Winner of National Geographic Traveler 2015 - 1st Prize
Diving with a humpback whale and her newborn calf while they cruise around Roca Partida in the Revillagigedo Islands, Mexico. This is an outstanding and unique place full of pelagic life, so we need to accelerate the incorporation of the islands into UNESCO as a natural heritage site in order to increase the protection of the islands against the prevailing illegal fishing corporations and big-game fishing. "I was positioned very near the head of the whale mother," he says "All of the sudden she and her calf started to swim towards the rest of the diving team. I knew there was going to be movement - the divers had to move away - so I prepared for the shot. All my attention and focus was concentrated on the body of the mother, and when she moved her fin to the side the composition seemed right and I clicked."
These photos are from "Underwater Realm", a series of gorgeous black and white photos of sharks, whales and other amazing creatures. Patjane first dove in Flekkefjord, Norway when he was 17. It was an introductory course, in a wetsuit, and the frigid sea was a shock. “My first thought when I jumped into those cold waters was, The instructor has to be kidding, this is impossible. But after I stopped feeling cold, it became an incredible experience, it was like discovering a whole new world,” Patjane says. Now 34 and an old pro, Patjane spent five years photographing Realm. He shot most of them off the coast of Mexico, but also dove in Cuba and Clipperton Island, a tiny atoll about 1,500 miles west of Costa Rica.
Black and white allows him to focus on the contrast between light and shadow and the interaction of lines and curves. "I have never seen a color photograph that can have such an impact on me," he says. Compared to other undersea photographers, who often prefer large DSLRs and elaborate gear, Patjane keeps it simple. He shoots with a compact Sony RX100 in a Nauticam housing with an Inon wide angle lens and dome. "Of course, having the right gear isn’t as important as having enough air. You don’t need to spend a lot of time underwater to make good photos, but you should have an extra tank in case you find something especially spectacular —like, say, a family of whales", something that actually happened to Patjane during a dive. He called the experience "out of this world. To hear whales singing when they are near you makes your body resonate and your whole body vibrates when they make low and grave sounds."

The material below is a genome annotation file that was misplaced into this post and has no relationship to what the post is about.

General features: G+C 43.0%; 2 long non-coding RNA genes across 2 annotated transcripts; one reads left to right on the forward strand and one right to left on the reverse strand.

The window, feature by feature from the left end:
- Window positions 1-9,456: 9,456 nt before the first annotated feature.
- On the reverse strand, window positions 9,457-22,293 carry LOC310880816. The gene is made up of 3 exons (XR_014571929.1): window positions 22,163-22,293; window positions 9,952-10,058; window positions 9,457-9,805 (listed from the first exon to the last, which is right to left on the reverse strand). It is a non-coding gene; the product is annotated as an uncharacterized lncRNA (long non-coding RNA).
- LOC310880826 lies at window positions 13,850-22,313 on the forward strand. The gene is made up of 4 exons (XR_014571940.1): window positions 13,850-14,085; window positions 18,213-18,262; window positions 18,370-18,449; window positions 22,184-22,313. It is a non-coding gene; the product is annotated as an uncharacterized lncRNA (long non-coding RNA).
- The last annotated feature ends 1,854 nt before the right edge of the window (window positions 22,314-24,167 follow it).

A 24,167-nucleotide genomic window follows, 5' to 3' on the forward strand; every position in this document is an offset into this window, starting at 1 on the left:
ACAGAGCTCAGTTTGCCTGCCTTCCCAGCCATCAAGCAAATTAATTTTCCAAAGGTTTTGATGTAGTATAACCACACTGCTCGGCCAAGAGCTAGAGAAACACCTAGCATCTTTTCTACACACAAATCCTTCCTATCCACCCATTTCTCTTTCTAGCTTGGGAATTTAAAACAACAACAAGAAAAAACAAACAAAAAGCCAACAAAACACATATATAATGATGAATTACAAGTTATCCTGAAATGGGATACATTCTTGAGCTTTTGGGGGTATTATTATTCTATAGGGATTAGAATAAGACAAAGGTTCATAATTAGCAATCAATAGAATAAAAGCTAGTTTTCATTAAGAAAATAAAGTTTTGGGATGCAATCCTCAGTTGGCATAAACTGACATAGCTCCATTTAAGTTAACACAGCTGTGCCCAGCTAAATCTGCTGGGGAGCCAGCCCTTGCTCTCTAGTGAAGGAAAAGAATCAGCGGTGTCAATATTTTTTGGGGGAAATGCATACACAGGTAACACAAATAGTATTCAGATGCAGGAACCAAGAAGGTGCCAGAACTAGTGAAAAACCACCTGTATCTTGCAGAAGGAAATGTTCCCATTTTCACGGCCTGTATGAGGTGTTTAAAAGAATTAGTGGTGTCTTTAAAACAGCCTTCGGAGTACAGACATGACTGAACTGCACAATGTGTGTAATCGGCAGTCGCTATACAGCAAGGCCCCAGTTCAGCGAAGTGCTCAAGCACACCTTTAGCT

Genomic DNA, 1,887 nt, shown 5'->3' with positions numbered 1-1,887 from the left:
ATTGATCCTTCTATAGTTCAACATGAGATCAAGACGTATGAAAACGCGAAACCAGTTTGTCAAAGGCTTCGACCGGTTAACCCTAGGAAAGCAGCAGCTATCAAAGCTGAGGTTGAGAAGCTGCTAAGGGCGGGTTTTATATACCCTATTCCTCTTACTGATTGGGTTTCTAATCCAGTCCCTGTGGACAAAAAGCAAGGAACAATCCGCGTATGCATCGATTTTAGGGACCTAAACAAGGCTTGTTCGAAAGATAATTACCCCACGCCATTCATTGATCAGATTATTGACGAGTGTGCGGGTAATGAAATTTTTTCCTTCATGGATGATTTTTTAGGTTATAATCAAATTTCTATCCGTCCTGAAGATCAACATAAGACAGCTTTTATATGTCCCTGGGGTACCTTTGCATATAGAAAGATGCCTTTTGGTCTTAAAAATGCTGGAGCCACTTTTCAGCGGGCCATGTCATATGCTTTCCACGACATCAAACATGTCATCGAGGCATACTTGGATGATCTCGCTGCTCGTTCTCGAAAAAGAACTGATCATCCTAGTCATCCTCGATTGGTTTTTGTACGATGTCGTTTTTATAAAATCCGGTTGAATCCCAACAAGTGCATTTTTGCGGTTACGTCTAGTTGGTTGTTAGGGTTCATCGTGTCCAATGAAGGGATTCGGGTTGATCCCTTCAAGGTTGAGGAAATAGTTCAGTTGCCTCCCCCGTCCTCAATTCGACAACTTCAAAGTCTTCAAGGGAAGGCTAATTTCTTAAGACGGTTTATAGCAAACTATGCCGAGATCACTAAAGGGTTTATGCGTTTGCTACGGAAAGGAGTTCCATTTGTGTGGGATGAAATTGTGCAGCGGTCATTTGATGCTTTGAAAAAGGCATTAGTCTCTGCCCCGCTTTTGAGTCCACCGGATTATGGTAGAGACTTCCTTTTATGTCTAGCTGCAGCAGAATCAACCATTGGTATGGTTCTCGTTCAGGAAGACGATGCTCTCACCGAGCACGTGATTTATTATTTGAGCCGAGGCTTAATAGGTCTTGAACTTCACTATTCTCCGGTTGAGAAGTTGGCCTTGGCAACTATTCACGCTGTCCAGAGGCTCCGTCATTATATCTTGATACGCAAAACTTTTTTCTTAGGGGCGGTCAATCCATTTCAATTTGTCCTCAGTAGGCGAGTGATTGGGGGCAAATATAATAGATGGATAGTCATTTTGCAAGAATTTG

You’d think it would be sharks, not whales, keeping him alert, but Patjane says they aren’t so intimidating when you remember human aren’t a part of their diet. One of his most memorable experiences came during a dive at Clipperton Island, where he was welcomed by hundreds of curious, young sharks. “When we jumped into those waters, we didn’t know what to expect," he says. "That is a beautiful feeling, to jump right into the unknown."
Anuar Patjane is an anthropologist and photographer born and raised in Mexico. "I believe in pure and limitless creative power. I avoid all stereotypes regarding what I do with my camera and with the photographs I create. Each and every photograph is unique, unrepeatable and endless; so should be their interpretations. I always look for images depicting strong meanings and emotions. I tell visual stories with them, stories that show the power of empathy... stories that focus the attention into places and moments, which usually escape unnoticed. I can not photograph the staged, the arranged, I just can't. I need reality flowing, that is my element and that is what I enjoy photographing. I believe the best thing we can do as photographers is to give the world the tools to create some meaning and help ourselves and others observe the different perspectives of what we usually take for granted."